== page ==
On takeoff morning the women were up at 4:30 and on the runway at 6, and exactly at 8 a.m. Jerry Roberts of Haddon Heights, N.J., a mother of three, gunned the engine of her Cessna 206 and took off. From that point on—to the finish in Louisiana—the race became a series of vignettes:
July 18, 1971
All men were chased off the runway by a race official. When a Virginia Slims representative proudly strolled over to look at the little plane sponsored by his cigarette company, he was summarily bounced. "But I happen to be paying a lot for this," he protested. "I know," snapped a lady, "but you are a man." He departed.
Then slender, 29-year-old Trina Jarish, brown hair halfway down her back, scooted up and down the runway, white-booted legs flashing. She was near tears. Despite her 1,000 hours in the air, she was still a woman—and she had absent-mindedly locked the key to her plane door in her personal luggage, which was now on its way to Baton Rouge. Someone was called in to pick the lock. A man.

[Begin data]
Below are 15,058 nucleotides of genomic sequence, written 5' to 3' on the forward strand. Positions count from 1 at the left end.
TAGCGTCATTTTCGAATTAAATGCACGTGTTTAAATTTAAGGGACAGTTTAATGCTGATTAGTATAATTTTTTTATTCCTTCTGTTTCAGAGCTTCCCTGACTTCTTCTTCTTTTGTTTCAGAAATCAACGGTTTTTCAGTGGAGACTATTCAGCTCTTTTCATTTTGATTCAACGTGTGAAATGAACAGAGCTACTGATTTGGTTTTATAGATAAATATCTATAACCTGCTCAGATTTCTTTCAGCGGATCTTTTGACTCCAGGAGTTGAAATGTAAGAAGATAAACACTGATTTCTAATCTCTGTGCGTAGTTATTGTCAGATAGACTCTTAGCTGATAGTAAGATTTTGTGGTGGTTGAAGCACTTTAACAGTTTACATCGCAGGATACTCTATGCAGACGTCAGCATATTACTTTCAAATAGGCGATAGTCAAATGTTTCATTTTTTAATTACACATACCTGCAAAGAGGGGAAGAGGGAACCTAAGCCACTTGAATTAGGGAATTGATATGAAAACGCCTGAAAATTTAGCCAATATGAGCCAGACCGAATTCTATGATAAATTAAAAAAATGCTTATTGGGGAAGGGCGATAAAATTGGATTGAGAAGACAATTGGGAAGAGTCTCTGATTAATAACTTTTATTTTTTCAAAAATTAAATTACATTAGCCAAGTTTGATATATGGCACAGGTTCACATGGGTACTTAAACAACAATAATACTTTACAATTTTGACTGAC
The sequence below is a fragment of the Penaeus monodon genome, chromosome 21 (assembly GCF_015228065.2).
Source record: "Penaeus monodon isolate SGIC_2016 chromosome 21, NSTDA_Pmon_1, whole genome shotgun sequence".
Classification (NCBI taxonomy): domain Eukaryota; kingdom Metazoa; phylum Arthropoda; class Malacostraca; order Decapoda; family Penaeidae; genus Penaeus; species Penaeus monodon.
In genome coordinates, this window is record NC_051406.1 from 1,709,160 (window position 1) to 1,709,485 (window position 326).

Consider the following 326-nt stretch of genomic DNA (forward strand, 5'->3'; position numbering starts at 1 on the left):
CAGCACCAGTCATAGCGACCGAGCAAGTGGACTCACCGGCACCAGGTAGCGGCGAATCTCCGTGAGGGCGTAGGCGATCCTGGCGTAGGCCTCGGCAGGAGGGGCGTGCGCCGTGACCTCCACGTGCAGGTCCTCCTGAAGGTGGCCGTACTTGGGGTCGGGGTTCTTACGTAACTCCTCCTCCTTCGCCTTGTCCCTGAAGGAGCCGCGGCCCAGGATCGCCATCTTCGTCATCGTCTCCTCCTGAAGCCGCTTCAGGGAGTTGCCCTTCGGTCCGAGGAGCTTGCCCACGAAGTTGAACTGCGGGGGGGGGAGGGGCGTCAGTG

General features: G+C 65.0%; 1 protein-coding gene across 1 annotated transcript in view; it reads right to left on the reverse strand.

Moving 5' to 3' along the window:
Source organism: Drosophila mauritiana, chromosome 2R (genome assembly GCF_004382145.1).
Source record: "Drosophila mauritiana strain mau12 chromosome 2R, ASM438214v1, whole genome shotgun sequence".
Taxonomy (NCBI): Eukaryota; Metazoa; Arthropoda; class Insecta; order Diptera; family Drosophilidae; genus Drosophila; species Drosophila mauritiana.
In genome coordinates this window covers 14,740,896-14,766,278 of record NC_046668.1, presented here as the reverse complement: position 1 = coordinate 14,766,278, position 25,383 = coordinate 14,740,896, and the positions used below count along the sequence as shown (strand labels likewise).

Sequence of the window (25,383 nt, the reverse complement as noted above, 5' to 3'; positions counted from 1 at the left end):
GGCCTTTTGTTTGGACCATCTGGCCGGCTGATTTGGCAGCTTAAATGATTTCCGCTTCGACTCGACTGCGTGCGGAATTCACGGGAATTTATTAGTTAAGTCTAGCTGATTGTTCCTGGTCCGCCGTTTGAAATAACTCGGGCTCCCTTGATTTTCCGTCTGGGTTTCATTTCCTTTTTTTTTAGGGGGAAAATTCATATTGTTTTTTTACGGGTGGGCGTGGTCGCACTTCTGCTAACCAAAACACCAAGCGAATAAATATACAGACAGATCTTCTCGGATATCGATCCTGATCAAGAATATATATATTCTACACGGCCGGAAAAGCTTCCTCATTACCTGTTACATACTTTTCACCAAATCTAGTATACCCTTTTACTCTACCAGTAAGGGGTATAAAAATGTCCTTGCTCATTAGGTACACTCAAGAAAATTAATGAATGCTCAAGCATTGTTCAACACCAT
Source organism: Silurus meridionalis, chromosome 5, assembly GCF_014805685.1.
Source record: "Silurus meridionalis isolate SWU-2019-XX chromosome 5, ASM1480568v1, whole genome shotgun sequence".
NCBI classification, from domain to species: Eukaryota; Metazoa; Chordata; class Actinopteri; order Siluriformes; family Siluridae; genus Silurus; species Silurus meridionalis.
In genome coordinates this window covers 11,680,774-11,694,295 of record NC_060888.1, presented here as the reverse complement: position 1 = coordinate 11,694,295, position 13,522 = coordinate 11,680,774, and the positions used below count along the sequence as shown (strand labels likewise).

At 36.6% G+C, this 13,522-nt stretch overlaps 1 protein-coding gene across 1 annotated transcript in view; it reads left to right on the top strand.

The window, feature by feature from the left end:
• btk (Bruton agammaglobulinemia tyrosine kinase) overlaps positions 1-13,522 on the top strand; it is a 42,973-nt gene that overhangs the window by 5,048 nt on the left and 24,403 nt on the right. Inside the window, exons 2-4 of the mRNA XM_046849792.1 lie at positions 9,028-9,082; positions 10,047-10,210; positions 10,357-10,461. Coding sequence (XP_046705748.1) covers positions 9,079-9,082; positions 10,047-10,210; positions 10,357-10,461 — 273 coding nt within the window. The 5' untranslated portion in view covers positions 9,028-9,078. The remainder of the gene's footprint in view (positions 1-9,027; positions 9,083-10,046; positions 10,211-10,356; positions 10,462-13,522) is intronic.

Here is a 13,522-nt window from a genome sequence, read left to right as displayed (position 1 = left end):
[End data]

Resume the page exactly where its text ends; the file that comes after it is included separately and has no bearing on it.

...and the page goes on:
By 11:30 a.m., the 145 Powder Puff planes were up and away. They scattered quickly down the route and by sundown of the first day, race officials figured that 23 had landed for the night in Denver, six had flown further on their way to either McCook or Lincoln, Neb., 60 were staying over at Rapid City, while 56 others were sitting tight in either Great Falls or Billings, hoping to pick up predicted tailwinds to boost their speeds the next day.
By sundown of the second day eight of the planes had already flashed across the finish line at Baton Rouge's Ryan Airport. The third day brought in 79 more, some arriving in clusters, buzzing overhead like angry mosquitoes as they awaited directions from the tower.
Husbands and friends paced in the airport terminal, trading stories. "I suppose this whole Derby will look a lot different when I get the repair bills," said one bemused spouse whose wife had reported from Great Falls that there was a nick in her prop and that her compass had gone awry.